So this is why, if you contract the heavy paths to single nodes, the depth of the remaining tree is only log n. So what does this tell us? If I could somehow deal with paths efficiently and not feel the recursive pain that we're getting here from doubling everything along a path, then I can chain them together in the usual bad recursive way. I can afford to double on a balance tree.

So if I could somehow treat these paths as single things, we'd be all set. That was idea number one and that sat for years. I knew this should be possible. But what we were missing was idea number two.

It's funny. If you stare at this picture long enough, it's actually kind of obvious. It requires more work after the idea. So here, the same picture as before. I spread it out a little bit.

So we end up visiting this guy last. And then we end up recursively visiting this one a second time, then this one a second time, then this one a second time. We go down here. We go around here.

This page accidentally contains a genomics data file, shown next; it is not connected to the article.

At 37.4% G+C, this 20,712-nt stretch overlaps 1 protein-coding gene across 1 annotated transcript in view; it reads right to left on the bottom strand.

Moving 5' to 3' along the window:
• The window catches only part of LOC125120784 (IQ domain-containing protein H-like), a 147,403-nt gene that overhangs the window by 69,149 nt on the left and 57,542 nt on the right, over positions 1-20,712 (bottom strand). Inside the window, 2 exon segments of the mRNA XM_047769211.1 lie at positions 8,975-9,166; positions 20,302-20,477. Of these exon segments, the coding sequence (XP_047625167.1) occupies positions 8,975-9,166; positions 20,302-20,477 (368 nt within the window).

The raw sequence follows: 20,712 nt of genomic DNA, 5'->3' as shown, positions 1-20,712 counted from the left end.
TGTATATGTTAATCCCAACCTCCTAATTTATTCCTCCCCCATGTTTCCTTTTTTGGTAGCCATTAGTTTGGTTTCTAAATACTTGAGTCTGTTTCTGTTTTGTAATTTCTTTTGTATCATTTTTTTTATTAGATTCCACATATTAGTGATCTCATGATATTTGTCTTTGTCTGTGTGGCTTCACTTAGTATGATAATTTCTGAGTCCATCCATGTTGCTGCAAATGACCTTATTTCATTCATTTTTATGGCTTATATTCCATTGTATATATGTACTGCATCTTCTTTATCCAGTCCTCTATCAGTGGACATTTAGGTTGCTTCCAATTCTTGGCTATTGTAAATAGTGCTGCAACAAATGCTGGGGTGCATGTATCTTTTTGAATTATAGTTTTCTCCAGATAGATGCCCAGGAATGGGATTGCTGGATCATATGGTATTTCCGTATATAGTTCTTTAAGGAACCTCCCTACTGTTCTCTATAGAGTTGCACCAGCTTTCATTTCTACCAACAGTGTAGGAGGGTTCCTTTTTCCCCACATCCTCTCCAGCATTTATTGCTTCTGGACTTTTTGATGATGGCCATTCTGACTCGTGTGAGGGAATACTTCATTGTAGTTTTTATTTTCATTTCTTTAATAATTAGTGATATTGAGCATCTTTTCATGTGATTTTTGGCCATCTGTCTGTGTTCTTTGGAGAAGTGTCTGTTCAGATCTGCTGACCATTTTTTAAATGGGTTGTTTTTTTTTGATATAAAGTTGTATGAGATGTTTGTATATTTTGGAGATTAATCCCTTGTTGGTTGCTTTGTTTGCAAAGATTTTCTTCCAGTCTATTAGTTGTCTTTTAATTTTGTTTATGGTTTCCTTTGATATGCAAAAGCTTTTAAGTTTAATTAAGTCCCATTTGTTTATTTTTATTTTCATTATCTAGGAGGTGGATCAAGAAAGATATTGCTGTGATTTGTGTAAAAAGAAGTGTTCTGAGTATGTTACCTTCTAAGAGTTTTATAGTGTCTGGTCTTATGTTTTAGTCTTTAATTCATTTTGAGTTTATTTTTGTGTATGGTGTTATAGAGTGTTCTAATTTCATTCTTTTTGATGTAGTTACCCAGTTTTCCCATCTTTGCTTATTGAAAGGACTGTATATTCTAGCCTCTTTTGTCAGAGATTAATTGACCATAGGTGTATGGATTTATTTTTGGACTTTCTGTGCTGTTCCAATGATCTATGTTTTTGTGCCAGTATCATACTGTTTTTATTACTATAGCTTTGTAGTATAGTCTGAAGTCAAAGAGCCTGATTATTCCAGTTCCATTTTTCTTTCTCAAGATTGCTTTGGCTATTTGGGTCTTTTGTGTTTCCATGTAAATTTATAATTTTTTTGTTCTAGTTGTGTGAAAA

Visit this one a second time. Unwind. Visit this one a second time, this one a second time, this one a second time, and we're up. Did I visit them all a second time? No.

There's one that I didn't visit a second time, which is the last child. I only visited that one once. And that's all we need is one child because I only need to do a path efficiently. So I'm recursively visiting most of the children here.

Those are going to be my light children. The one heavy child, I want to aim to visit that one last because that one's only visited once so it doesn't get recursively doubled at this level. Of course, the higher up the level, it will get doubled. But there's only log n levels we're going to get doubled, so we'll only add a factor of n.

Idea number two is that the last child gets visited only one at this recursive level. And if you've taken an algorithms class, you know recursively visiting things once versus twice makes a big difference. Here it's a matter of doubling or just staying the same.